was accompanied by Banks and Solander, who were the representatives
of science and art (eniollil mores nee pn.it. esse feros) ; and on the second
voyage I and my son accompanied him and were his daily companions
 iMMMlffHi
49
at table and elsewhere. He therefore of necessity acquired through our
presence a greater respect and reverence for his own character and good
name. Our mode of thought, our principles, and our habits had their
effect upon him in the course of time through having them constantly
before his notice, and these restrained him from practising cruelties upon
the harmless South-Sea-Islanders ; there is also not a single case when
he of his own judgment as commander was hard and cruel towards the
islanders, except on one occasion, when, on account of a petty theft, he
caused the guns to open fire upon a fugitive chief and his boat; fortunately,
no harm was done. But as he had no witnesses with him on this voyage
who were not immediately under his command, all being either his
subordinates or persons who were - not possessed of sufficient education
or reputation to inspire respect — not even excepting the astronomer,
Mr. Bailey, and the botanist, Mr. Nelson—it was no wonder that he forgot
himself and the respect due to himself, and yielded more and more to the
results of Lord Sandwich's influence, thereby committing some exceedingly
cruel and inhuman, acts. I am quite convinced that if Banks and
Solander or I and my son had accompanied Captain Cook on this voyage
he would not have met his end as he did.
" I take this opportunity of remarking that, beyond the scanty news
of this last voyage of Cook to be found in Chief Ecclesiastical Councillor
Busching's* Weekly News for 1780, and in the London Magazine for the
months of July and December, 1780, and the information given by my
son, Professor Forster, of Cassel, in the Goettingen Magazine, from accounts
obtained by him from two Germans who accompanied the expedition as
sailors, nothing further has appeared except the book, ' A Voyage round
the World with Captain Cook,' by Heinrich Zimmermann, of Wissloch,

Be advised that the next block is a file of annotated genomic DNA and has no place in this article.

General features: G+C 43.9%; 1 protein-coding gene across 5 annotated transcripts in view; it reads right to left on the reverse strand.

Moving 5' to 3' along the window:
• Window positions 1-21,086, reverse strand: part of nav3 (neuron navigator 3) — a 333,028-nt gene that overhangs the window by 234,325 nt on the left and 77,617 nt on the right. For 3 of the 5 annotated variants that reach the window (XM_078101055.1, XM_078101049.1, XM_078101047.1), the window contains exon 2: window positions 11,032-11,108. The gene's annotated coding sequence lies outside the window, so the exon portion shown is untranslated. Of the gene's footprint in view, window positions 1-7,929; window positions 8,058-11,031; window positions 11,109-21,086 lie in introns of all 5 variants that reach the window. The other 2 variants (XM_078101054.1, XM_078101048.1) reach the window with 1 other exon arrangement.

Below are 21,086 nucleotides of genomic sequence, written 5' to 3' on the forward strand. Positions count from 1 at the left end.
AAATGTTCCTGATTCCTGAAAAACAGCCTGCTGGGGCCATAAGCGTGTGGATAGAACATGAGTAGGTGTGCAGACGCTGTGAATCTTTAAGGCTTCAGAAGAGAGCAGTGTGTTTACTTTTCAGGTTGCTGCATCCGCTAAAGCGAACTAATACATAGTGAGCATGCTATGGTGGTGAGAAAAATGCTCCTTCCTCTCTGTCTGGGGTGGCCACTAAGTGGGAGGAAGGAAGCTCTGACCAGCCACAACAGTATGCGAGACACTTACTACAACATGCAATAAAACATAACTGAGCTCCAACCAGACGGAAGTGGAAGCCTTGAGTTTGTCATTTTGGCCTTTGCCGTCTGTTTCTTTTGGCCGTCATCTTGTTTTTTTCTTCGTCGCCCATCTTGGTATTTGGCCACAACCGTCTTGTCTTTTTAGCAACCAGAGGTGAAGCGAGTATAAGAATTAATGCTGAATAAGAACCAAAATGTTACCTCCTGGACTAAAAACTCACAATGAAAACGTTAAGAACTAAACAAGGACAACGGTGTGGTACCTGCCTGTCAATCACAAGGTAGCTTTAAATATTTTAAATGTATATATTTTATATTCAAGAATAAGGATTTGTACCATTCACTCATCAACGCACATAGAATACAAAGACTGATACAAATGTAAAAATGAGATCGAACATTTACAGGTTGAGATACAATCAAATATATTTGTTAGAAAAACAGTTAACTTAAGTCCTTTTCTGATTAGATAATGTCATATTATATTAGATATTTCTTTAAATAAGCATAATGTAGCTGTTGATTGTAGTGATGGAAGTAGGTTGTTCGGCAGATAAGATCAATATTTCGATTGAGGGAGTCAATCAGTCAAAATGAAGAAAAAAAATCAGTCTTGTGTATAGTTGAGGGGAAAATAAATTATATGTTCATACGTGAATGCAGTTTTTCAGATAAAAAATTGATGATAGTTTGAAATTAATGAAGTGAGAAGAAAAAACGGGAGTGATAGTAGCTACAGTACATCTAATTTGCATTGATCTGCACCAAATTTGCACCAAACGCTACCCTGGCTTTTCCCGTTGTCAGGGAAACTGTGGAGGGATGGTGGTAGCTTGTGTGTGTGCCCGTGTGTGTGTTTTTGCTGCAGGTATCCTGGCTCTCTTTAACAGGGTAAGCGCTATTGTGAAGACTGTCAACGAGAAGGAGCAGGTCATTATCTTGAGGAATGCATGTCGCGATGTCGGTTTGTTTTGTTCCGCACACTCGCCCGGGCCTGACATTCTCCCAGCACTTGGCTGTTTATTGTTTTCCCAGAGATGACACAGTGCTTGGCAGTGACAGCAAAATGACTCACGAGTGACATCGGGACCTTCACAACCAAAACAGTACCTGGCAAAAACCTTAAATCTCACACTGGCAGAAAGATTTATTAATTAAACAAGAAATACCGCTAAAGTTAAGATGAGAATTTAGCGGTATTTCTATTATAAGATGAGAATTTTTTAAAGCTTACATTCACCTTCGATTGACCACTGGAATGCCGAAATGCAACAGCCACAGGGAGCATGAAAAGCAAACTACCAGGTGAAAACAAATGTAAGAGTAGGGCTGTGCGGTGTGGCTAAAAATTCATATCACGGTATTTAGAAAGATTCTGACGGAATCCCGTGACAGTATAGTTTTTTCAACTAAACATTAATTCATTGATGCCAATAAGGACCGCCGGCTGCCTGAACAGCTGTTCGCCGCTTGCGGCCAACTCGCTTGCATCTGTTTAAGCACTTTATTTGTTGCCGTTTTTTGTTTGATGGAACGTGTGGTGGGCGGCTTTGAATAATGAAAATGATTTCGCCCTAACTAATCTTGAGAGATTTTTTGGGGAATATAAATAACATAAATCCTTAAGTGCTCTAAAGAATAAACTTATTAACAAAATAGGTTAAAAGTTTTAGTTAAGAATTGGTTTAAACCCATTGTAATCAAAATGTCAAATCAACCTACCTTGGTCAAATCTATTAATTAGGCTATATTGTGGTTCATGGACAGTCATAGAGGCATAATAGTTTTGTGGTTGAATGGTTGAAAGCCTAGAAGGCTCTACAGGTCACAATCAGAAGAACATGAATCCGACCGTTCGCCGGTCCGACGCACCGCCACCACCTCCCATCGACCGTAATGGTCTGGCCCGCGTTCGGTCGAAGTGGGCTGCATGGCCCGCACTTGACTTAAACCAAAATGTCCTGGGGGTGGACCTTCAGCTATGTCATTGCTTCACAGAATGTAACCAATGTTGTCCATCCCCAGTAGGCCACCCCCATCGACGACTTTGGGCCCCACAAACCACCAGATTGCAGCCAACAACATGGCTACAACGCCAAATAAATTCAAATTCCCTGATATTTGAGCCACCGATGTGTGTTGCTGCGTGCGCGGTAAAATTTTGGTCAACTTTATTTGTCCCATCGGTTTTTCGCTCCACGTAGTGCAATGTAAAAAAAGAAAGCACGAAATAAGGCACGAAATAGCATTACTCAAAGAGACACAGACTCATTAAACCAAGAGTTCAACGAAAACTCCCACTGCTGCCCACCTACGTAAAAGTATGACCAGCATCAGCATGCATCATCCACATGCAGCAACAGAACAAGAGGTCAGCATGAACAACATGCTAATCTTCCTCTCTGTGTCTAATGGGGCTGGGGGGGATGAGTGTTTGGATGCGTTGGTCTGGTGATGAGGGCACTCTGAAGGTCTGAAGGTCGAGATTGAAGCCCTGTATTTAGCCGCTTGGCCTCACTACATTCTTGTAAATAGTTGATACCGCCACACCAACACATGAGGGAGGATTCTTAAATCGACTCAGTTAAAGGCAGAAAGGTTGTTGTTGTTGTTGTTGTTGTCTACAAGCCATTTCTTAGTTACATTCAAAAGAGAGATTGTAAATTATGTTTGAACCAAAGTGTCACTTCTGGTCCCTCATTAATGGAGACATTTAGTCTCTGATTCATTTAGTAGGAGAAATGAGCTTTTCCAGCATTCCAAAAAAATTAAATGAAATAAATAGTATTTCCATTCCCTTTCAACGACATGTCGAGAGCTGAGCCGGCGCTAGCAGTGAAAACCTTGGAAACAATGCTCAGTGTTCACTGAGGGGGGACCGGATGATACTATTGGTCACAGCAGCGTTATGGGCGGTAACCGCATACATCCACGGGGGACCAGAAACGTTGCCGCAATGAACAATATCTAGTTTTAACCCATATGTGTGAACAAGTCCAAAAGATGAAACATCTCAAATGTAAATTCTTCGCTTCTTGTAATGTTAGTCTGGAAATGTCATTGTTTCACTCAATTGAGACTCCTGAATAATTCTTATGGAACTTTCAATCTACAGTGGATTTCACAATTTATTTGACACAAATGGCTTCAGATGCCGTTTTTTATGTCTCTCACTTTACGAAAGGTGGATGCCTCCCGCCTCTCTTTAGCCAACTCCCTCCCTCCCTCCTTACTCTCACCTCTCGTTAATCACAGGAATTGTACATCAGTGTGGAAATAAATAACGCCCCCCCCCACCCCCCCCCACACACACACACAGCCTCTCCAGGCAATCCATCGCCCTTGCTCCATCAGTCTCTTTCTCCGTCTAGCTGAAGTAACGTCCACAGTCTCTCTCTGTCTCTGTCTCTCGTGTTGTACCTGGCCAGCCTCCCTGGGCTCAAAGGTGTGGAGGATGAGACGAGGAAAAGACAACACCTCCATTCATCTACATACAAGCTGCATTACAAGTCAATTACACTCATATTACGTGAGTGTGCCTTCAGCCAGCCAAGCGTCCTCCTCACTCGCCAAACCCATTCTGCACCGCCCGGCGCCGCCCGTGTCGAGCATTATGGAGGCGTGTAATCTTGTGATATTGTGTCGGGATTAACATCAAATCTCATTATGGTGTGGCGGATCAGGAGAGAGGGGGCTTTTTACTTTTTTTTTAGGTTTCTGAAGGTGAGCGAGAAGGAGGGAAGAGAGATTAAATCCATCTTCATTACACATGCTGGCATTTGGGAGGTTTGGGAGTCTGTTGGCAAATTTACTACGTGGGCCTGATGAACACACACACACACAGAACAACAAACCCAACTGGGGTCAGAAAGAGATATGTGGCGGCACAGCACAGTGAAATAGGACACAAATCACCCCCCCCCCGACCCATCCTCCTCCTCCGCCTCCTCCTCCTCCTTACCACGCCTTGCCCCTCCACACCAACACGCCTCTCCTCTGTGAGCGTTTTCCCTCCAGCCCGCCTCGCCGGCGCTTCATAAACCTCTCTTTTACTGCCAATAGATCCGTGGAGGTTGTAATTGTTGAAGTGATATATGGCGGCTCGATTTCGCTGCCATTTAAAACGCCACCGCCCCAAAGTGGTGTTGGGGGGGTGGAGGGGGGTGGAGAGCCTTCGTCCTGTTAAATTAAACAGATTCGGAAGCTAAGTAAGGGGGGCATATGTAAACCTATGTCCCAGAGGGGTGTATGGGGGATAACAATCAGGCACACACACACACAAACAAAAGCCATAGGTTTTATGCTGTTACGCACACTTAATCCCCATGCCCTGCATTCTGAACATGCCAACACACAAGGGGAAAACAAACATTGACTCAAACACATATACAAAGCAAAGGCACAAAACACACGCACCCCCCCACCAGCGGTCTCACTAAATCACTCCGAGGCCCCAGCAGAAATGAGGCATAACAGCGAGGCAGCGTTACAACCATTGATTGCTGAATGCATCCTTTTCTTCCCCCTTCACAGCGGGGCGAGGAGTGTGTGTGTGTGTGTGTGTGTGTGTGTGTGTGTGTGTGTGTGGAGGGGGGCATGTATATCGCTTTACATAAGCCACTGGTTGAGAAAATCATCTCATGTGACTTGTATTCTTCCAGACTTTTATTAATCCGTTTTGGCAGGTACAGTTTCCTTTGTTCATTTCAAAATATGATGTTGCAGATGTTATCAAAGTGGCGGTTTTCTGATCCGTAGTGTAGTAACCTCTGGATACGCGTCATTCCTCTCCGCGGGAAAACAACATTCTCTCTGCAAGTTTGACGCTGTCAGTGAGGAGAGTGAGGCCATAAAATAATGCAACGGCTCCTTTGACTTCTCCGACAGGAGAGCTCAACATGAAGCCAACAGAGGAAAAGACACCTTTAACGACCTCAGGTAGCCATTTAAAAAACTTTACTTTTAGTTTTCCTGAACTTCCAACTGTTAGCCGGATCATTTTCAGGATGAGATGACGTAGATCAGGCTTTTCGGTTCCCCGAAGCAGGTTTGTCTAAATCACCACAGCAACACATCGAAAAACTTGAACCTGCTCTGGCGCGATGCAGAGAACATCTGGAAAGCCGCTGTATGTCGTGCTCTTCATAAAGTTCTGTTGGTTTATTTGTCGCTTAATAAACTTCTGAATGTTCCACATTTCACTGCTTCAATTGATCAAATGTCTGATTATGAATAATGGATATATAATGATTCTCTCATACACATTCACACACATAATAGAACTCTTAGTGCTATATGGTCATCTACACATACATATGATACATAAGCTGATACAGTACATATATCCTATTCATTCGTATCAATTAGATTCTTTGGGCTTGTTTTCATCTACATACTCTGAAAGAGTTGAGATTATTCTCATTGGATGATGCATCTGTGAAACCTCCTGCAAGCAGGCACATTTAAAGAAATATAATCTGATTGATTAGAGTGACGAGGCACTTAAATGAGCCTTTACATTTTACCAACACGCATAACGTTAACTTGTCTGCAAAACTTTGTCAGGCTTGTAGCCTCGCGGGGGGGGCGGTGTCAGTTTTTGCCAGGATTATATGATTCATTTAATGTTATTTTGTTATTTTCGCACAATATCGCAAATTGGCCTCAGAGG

in the Palatinate, printed at Mannheim in 1780 [1781]. The author of
this book was one of the sailors with whom my son spoke ; in his book of
110 pages he gives a very good description of the voyage ; the friend
who helped him in writing it should not, however, have allowed him to call
it a voyage round the world, as it was in reality not such "
Lest any tincture of Forster's resentment should appear in the remarks
above, it is as well to quote his eulogy of Cook:—f
" Thus fell this truly glorious and justly-admired navigator.—If we
consider his extreme abilities, both natural and acquired, the firmness
and constancy of his mind, his truly paternal care for the crew
entrusted to him, the amiable manner with which he knew how to gain
the friendship of all the savage and uncultivated nations., and even his
conduct towards his friends and acquaintances, we must acknowledge him
to have been one of the greatest men of his age, and that reason justifies
the tear which friendship pays to .his memory. He was not free from
•faults, but these were more than counterbalanced by his superior qualities ;
and it is very unfortunate that on this last voyage he should have had no
friend with him, who by bis wisdom and prudence might have withheld
and prevented him from giving vent to his passions, which in fact became
so detrimental to himself as to occasion his destruction."
* Ober-Consistorial-Rat Busching.
11 History of the Voyages and Discoveries made in the North," p. 404.
from the German of John Reinhold Forster.    London, 1786.
Translated
 BY  AUTHORITY :    W.   A.   G.   SKINNER,  GOVERNMENT PRINTER,  WELLINGTON.
[1,000/7/26—6162
             NOTE.—This map is a copy of the one
in (he volume published in London
in 1781.
kmr-
fhewing; the TRACKS
of the Ships employed in
Cvii>:T Cook's
laft Voyage to the
Pacific Ocean;
in the Years,
1776,1777,1778,1779.
20 2)30 2&0 2|50 26b